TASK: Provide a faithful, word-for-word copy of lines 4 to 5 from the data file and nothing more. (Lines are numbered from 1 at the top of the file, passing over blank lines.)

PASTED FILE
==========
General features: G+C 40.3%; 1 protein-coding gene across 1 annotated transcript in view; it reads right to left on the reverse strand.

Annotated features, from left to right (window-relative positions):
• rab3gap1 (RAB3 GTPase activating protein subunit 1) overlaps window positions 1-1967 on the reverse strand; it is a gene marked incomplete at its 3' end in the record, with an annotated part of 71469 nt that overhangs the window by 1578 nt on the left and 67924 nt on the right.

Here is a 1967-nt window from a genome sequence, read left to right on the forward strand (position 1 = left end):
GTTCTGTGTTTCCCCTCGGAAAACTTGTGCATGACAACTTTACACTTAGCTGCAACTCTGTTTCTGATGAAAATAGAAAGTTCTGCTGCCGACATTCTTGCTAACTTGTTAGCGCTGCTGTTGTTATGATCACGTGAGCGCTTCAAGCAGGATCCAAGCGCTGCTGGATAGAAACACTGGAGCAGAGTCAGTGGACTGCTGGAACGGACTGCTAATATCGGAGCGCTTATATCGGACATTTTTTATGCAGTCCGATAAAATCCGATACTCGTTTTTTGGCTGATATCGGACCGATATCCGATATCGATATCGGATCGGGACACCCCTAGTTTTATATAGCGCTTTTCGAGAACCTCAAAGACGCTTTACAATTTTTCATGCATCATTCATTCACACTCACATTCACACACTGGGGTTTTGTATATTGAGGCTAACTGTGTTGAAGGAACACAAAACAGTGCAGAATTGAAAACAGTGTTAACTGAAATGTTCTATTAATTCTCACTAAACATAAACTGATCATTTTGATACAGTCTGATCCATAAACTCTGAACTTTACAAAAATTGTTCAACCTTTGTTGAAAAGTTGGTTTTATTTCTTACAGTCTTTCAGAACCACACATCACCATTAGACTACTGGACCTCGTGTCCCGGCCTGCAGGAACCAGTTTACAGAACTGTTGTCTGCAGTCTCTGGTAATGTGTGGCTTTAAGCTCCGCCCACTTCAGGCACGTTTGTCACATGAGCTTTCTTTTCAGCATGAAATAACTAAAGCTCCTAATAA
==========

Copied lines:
Here is a 1967-nt window from a genome sequence, read left to right on the forward strand (position 1 = left end):
GTTCTGTGTTTCCCCTCGGAAAACTTGTGCATGACAACTTTACACTTAGCTGCAACTCTGTTTCTGATGAAAATAGAAAGTTCTGCTGCCGACATTCTTGCTAACTTGTTAGCGCTGCTGTTGTTATGATCACGTGAGCGCTTCAAGCAGGATCCAAGCGCTGCTGGATAGAAACACTGGAGCAGAGTCAGTGGACTGCTGGAACGGACTGCTAATATCGGAGCGCTTATATCGGACATTTTTTATGCAGTCCGATAAAATCCGATACTCGTTTTTTGGCTGATATCGGACCGATATCCGATATCGATATCGGATCGGGACACCCCTAGTTTTATATAGCGCTTTTCGAGAACCTCAAAGACGCTTTACAATTTTTCATGCATCATTCATTCACACTCACATTCACACACTGGGGTTTTGTATATTGAGGCTAACTGTGTTGAAGGAACACAAAACAGTGCAGAATTGAAAACAGTGTTAACTGAAATGTTCTATTAATTCTCACTAAACATAAACTGATCATTTTGATACAGTCTGATCCATAAACTCTGAACTTTACAAAAATTGTTCAACCTTTGTTGAAAAGTTGGTTTTATTTCTTACAGTCTTTCAGAACCACACATCACCATTAGACTACTGGACCTCGTGTCCCGGCCTGCAGGAACCAGTTTACAGAACTGTTGTCTGCAGTCTCTGGTAATGTGTGGCTTTAAGCTCCGCCCACTTCAGGCACGTTTGTCACATGAGCTTTCTTTTCAGCATGAAATAACTAAAGCTCCTAATAA